. . .
In 2009, some Whole Foods customers organized boycotts after you wrote an op-ed in The Wall Street Journal expressing opposition to Obama’s health care proposals. Do you wish you hadn’t written it?
No, I don’t. I regret that a lot of people didn’t actually read it and it got taken out of context. President Obama asked for ideas about health care reform, and I put my ideas out there. Whole Foods has a good health care plan. It’s not a solution to America’s health care problems, but it’s part of the solution.
So did you vote for Romney?
I did.
I imagine a certain percentage of Whole Foods customers will also boycott because of this.
I don’t know what to say except that I’m a capitalist, first. There are many things I don’t like about Romney, but more things I don’t like about Obama. This is America, and people disagree on things.

For the full interview, see:
Andrew Goldman, Interviewer. “TALK; The Kale King.” The New York Times Magazine (Sun., January 20, 2013): 16.
(Note: ellipsis added; bold in original, indicating interviewer questions.)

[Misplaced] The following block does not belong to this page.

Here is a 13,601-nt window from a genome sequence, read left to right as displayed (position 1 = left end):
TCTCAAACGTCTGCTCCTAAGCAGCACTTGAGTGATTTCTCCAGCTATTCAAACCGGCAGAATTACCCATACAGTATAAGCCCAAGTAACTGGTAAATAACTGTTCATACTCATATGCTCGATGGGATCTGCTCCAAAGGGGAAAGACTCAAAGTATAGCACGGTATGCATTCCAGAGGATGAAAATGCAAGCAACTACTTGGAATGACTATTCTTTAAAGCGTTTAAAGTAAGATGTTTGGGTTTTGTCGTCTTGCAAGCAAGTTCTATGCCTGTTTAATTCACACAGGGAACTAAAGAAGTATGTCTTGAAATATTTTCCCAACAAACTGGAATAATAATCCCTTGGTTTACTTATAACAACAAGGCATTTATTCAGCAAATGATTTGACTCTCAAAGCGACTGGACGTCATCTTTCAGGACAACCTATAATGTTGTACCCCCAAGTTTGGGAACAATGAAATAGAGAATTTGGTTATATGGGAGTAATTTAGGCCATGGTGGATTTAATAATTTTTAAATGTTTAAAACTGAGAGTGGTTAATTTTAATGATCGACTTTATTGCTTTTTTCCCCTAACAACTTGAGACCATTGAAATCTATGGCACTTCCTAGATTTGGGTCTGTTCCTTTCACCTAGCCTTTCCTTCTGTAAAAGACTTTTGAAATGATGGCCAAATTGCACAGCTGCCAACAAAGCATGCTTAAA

(Note: the online version of the interview has the date January 18, 2013, and has the title “TALK; John Mackey, the Kale King.”)

Mackey’s book is:
Mackey, John, and Rajendra Sisodia. Conscious Capitalism: Liberating the Heroic Spirit of Business. Boston, MA: Harvard Business Review Press, 2013.

Admiring Jobs’ New Products, Gates Wistfully Wondered If “Maybe I Should Have Stayed in That Game”

(p. 553) Bill Gates had never lost his fascination with Jobs. In the spring of 2011 I was at a dinner with him in Washington, where he had come to discuss his foundation’s global health endeavors. He expressed amazement at the success of the iPad and how Jobs, even while sick, was focusing on ways to improve it. “Here I am, merely saving the world from malaria and that sort of thing, and Steve is still coming up with amazing new products,” he said wistfully. “Maybe I should have stayed in that game.” He smiled to make sure that I knew he was joking, or at least half joking.